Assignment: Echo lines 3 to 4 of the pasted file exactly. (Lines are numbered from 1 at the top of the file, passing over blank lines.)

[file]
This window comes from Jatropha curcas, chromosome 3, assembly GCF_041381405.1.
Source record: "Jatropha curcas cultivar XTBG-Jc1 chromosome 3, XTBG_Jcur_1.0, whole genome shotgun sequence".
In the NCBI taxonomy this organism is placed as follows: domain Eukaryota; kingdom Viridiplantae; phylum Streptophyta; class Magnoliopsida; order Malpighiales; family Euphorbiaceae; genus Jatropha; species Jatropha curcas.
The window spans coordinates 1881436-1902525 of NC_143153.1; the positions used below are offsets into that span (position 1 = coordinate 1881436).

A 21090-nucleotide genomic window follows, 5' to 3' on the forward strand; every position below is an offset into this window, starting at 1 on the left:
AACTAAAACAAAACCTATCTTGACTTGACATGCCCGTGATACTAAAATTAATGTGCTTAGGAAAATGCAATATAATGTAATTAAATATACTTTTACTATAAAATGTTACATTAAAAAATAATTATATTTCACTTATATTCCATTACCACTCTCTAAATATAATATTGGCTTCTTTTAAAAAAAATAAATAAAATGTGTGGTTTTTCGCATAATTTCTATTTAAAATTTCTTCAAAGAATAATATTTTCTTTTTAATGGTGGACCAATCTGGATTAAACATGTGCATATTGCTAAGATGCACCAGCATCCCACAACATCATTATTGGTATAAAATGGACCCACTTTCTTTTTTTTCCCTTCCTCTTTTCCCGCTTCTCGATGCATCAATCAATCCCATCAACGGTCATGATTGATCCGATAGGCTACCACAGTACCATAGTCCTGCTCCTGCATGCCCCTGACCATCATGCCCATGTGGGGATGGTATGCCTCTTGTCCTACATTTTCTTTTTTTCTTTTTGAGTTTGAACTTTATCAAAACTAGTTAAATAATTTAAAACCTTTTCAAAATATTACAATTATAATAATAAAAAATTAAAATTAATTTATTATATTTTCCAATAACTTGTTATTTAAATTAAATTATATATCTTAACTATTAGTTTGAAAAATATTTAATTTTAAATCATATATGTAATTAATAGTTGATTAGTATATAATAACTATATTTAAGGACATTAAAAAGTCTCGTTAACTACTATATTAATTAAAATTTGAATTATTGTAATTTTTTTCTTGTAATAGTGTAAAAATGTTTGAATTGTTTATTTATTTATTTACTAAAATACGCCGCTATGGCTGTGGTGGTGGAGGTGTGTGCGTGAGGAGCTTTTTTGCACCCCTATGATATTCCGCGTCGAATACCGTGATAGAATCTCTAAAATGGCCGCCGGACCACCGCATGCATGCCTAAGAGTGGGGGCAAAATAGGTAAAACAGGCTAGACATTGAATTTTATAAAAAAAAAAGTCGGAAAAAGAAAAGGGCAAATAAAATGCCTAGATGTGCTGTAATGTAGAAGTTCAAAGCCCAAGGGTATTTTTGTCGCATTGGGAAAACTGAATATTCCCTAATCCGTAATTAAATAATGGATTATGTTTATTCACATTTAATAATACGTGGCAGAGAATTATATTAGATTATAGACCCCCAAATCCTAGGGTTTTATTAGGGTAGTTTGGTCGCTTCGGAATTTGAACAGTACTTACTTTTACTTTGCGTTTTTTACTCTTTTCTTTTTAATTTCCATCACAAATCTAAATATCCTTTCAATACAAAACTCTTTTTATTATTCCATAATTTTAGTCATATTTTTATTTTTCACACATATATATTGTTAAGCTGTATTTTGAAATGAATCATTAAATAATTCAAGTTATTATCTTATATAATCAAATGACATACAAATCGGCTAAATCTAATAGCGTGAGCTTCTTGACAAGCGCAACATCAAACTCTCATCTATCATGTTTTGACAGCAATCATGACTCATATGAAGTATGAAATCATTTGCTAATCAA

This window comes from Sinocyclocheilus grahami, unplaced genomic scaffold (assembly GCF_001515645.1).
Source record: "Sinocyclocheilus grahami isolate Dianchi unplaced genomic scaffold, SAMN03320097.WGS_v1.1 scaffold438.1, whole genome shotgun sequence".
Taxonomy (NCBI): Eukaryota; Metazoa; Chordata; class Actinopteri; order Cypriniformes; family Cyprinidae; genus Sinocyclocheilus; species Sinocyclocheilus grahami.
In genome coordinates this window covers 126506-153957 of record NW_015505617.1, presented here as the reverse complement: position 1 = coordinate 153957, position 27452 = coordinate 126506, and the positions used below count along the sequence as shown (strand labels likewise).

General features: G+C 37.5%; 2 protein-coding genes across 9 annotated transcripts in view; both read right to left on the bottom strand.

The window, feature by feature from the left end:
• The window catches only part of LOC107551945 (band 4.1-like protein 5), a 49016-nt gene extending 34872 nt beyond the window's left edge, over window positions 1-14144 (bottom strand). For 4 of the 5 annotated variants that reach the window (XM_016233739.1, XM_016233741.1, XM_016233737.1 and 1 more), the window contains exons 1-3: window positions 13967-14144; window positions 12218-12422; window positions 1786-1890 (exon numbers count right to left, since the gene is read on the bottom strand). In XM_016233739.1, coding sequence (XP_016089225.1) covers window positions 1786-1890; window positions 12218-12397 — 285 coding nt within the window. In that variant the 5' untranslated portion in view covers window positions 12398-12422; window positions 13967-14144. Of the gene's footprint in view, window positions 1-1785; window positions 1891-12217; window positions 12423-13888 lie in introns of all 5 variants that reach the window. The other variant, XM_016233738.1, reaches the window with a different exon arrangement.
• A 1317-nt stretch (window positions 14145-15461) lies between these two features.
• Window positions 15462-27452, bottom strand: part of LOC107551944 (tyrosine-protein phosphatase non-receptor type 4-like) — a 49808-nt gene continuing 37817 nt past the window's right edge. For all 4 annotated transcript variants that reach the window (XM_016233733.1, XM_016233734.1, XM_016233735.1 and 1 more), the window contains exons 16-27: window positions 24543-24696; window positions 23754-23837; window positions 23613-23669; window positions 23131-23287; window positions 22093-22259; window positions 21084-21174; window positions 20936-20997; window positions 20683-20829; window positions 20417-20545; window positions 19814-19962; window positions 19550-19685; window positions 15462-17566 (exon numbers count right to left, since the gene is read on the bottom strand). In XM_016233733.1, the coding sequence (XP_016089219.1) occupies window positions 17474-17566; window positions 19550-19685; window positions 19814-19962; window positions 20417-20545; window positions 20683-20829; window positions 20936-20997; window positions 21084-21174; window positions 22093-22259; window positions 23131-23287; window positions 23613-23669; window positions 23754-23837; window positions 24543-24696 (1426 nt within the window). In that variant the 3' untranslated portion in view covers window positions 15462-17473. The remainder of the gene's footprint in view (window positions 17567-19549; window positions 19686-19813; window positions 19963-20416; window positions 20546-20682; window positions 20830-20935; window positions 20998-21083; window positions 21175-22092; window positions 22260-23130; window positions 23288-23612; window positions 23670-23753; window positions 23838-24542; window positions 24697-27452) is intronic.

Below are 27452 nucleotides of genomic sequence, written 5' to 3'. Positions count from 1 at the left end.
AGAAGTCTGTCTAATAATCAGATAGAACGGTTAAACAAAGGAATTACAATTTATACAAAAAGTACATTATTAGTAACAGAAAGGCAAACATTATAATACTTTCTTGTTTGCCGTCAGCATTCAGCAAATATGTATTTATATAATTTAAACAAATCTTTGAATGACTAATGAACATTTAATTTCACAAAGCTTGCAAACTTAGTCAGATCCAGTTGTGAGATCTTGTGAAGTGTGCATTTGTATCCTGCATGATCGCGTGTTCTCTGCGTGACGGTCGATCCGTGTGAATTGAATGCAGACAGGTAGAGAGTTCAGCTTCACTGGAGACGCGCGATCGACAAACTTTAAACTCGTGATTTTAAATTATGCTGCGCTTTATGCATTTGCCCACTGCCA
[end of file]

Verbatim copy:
In the NCBI taxonomy this organism is placed as follows: domain Eukaryota; kingdom Viridiplantae; phylum Streptophyta; class Magnoliopsida; order Malpighiales; family Euphorbiaceae; genus Jatropha; species Jatropha curcas.
The window spans coordinates 1881436-1902525 of NC_143153.1; the positions used below are offsets into that span (position 1 = coordinate 1881436).